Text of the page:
Pippin was furloughed last week but has a second job to fall back on, she said.

“I have coworkers who don’t have resources,” Pippin said.

Landry’s Inc. declined to comment for this story.

Galveston’s market is very resilient, Byrd said. But if Galveston can’t make money during its summer season, the most productive time of year for many businesses, including hotels, things will be tough, he warned.

Keri Heath: 409-683-5241; keri.heath@galvnews.com or on Twitter @HeathKeri.

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(3) comments

Bailey Jones

Soooo... the city shut down STRs because the STR occupancy rate was supposedly 100% (actually 10%) and hotel occupancy was 6% (actually 30%)?

mark jones

The city should start using hotel occupancy taxes to help hotels like it was intended. It should not be used for street festivals when hotels are suffering. The large events should be placed away from where citizens live or cancelled for a year. This is a serious problem that no person can predict repeating itself in the coming years. The Lone Star Rally is a health hazard. This is an eye opener that New Orleans has seen already.

Wayne D Holt

Bailey, as usual you're looking at facts rather than suppositions, the latter of which politicians excel at. Here is another developing fact-based story that will give folks an idea how tenuous the statistical assumptions were that prompted the implosion of our local and national economies.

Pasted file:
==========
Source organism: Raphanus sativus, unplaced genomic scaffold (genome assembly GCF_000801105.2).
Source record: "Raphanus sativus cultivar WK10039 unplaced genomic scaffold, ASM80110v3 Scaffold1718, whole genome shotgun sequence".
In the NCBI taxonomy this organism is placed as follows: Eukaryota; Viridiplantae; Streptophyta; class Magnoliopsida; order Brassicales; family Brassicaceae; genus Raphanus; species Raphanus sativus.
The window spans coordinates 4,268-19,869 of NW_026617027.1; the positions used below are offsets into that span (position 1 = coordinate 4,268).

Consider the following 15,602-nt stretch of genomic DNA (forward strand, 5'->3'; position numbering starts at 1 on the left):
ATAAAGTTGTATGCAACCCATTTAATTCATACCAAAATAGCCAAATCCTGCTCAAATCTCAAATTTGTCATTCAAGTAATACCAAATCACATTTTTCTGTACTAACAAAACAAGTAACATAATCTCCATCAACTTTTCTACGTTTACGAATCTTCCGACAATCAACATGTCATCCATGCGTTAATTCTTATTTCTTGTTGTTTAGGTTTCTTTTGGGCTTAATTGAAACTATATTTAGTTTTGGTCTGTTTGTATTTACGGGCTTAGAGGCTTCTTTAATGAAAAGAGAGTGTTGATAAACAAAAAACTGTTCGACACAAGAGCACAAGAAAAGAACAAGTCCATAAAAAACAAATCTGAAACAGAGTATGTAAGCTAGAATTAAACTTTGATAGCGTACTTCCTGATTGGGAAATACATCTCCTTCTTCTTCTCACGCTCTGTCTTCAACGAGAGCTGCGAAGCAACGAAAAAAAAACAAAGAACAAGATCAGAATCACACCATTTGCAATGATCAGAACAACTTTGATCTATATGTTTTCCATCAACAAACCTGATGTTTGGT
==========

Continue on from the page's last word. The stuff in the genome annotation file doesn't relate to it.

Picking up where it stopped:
Neil Ferguson, an Imperial College of London quantitative analyst who less than two weeks ago projected "terrifying" (his words) predictions of half a million deaths in the UK from COVID-19 has now reduced that figure by 96%. He is now projecting about 20,000 deaths based on his computer model's development of the disease in the UK, according to a story just published in New Scientist. He goes on to say one-half of those folks who succumbed would have done so from their underlying conditions by year's end. Imperial College has been called some of the best infectious disease modellers on the planet.

Why is this relevant to us? Because Ferguson's predictions included 2.2 million deaths in the US based on the same earlier data and which our national response was based on, which we may assume is largely no longer the case. Is social distancing and other common sense approaches helpful to slow the spread. Without a doubt. Is imploding your economy to thwart a very bad flu strain a good idea?

Ferguson--who by the way has skin in the game since he tested positive for the virus-- says "We’ll be paying for this year for decades to come."

This is how fast "rock solid models" can change. This is how fast the largest economy in the world can be blown up, taking jobs, futures and lives with it.

Meanwhile, the same "leaders" on both sides of the aisle who couldn't be bothered to prepare for a pandemic they all said was inevitable want to condition you to march when and where they tell you out of an "abundance of caution" and "public safety."

We are shortly going to see what these slogans really mean on the ground in Galveston and across the nation. Get ready.